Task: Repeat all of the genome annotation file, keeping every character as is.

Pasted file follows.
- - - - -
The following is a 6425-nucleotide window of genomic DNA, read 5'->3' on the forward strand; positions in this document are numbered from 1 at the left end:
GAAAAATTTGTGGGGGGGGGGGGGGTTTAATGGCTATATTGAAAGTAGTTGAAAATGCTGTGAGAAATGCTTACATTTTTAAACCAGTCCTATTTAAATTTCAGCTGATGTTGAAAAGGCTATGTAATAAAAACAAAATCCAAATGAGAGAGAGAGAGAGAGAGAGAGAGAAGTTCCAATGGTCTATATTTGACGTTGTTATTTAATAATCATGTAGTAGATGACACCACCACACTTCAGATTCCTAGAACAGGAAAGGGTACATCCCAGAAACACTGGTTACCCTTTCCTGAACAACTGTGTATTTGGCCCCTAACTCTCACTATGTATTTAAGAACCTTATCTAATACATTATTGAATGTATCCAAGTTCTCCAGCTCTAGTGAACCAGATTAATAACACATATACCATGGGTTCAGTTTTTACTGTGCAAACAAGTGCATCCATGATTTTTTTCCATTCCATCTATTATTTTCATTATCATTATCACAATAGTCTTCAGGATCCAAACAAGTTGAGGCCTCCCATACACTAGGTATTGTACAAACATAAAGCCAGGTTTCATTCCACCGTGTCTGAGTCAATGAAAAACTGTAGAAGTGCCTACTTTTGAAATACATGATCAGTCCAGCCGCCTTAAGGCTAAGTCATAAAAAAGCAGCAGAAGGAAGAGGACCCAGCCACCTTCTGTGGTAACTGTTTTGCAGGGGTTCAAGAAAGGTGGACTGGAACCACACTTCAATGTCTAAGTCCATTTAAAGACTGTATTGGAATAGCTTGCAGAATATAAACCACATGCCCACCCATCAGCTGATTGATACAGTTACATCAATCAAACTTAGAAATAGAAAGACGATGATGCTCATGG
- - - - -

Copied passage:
The following is a 6425-nucleotide window of genomic DNA, read 5'->3' on the forward strand; positions in this document are numbered from 1 at the left end:
GAAAAATTTGTGGGGGGGGGGGGGGTTTAATGGCTATATTGAAAGTAGTTGAAAATGCTGTGAGAAATGCTTACATTTTTAAACCAGTCCTATTTAAATTTCAGCTGATGTTGAAAAGGCTATGTAATAAAAACAAAATCCAAATGAGAGAGAGAGAGAGAGAGAGAGAGAAGTTCCAATGGTCTATATTTGACGTTGTTATTTAATAATCATGTAGTAGATGACACCACCACACTTCAGATTCCTAGAACAGGAAAGGGTACATCCCAGAAACACTGGTTACCCTTTCCTGAACAACTGTGTATTTGGCCCCTAACTCTCACTATGTATTTAAGAACCTTATCTAATACATTATTGAATGTATCCAAGTTCTCCAGCTCTAGTGAACCAGATTAATAACACATATACCATGGGTTCAGTTTTTACTGTGCAAACAAGTGCATCCATGATTTTTTTCCATTCCATCTATTATTTTCATTATCATTATCACAATAGTCTTCAGGATCCAAACAAGTTGAGGCCTCCCATACACTAGGTATTGTACAAACATAAAGCCAGGTTTCATTCCACCGTGTCTGAGTCAATGAAAAACTGTAGAAGTGCCTACTTTTGAAATACATGATCAGTCCAGCCGCCTTAAGGCTAAGTCATAAAAAAGCAGCAGAAGGAAGAGGACCCAGCCACCTTCTGTGGTAACTGTTTTGCAGGGGTTCAAGAAAGGTGGACTGGAACCACACTTCAATGTCTAAGTCCATTTAAAGACTGTATTGGAATAGCTTGCAGAATATAAACCACATGCCCACCCATCAGCTGATTGATACAGTTACATCAATCAAACTTAGAAATAGAAAGACGATGATGCTCATGG